Rebuilding public conversation in the shadow of David Carr
Hacking the News
Last week before our show on violent extremism, we were talking over a big week in media news. We don’t quite know what we’ll do without Jon Stewart and Stephen Colbert; we never had much use for Brian Williams or the latest iteration of The New Republic, but Bob Simon was the real deal.
The dream guest to talk it through was David Carr, the New York Times legend and booster, who had come last fall to Boston University to teach budding journalists. Carr was honest but balanced, candid, self-conscious, and lively. And he managed to avoid the solipsism that comes with media on media. So we wrote David that afternoon, and of course discovered that night that we had lost him, too.
We spoke to some of Carr’s students this week, and discovered that he was almost utopian about the future of news media. The Carr line was that journalism is a joyful job — hardly ‘work’ —and that there were so many new ways to join the conversation. In the next century, he thought, more diverse groups of more people are going to tell more stories, and the New York Times will weather all the change. How could that be anything but good news?
But there are warning signs all over that big-paper model, evident recently around the war in Iraq. So this week, we’re hacking journalism in the shadow of David Carr. We’re calling reporters and others from all over who want to build a better media establishment: more comprehensive and inclusive, more credible, and less the captive of power when it counts.
(Our apologies for the audio problems on Chris Lehmann’s line — take it as proof that this journalism work is a kind of trapeze act, and that things, sometimes, go wrong.)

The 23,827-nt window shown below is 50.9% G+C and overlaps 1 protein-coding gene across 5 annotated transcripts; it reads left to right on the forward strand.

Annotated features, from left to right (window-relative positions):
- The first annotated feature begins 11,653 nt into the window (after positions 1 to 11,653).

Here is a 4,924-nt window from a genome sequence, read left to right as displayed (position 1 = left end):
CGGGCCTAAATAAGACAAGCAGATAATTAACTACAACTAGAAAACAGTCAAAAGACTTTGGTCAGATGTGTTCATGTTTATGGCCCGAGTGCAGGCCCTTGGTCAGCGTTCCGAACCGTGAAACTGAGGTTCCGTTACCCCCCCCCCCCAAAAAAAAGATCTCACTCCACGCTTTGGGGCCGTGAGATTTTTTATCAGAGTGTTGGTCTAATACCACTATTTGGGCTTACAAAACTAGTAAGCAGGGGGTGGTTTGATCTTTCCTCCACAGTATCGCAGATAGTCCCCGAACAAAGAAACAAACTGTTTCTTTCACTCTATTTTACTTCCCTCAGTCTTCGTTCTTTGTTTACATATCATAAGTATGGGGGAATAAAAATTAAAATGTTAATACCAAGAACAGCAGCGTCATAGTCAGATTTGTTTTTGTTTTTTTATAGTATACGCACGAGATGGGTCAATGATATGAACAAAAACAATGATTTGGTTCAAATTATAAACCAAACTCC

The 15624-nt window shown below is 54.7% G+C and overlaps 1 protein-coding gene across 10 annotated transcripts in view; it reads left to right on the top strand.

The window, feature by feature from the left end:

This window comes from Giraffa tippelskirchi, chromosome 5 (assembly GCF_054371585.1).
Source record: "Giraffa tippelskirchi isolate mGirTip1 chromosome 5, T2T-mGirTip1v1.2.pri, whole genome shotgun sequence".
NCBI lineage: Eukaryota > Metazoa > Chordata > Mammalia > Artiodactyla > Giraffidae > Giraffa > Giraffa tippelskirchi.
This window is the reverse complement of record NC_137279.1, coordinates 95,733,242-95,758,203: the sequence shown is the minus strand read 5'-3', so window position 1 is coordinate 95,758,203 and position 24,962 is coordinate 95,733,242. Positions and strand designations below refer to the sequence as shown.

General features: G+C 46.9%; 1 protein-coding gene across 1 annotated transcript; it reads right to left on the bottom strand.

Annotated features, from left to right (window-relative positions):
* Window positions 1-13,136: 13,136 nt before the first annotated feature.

That “New Media” Sound
Venture capital flows into media startups, so we’re keeping our ears out for the sound of new journalism. Call it a “new media mashup” of the storytellers behind #storytelling—Amy O’Leary of the Times’ Innovation Report, Alex Blumberg of Gimlet, Jonah Peretti of Buzzfeed, and others.
The top photo of David Carr was taken by Nicholas Bilton in his own backyard. Bilton was a close friend and colleague of Carr’s and posted his own beautiful reminiscence on Medium.
co-editor of BookForum, senior editor for The Baffler, and author of Rich People Things: Secrets of the Predator Class.
a British feminist, journalist, current Nieman fellow and author (most recently) of Unspeakable Things: Sex, Lies, and Revolution.
including Derrick Ashong, formerly of Fusion and al-Jazeera, now the founder and CEO of amp.it; Ayesha Siddiqi, editor-in-chief of The New Inquiry; Dylan Matthews, 'minister without portfolio' at Vox; and Farnaz Fassihi of The Wall Street Journal.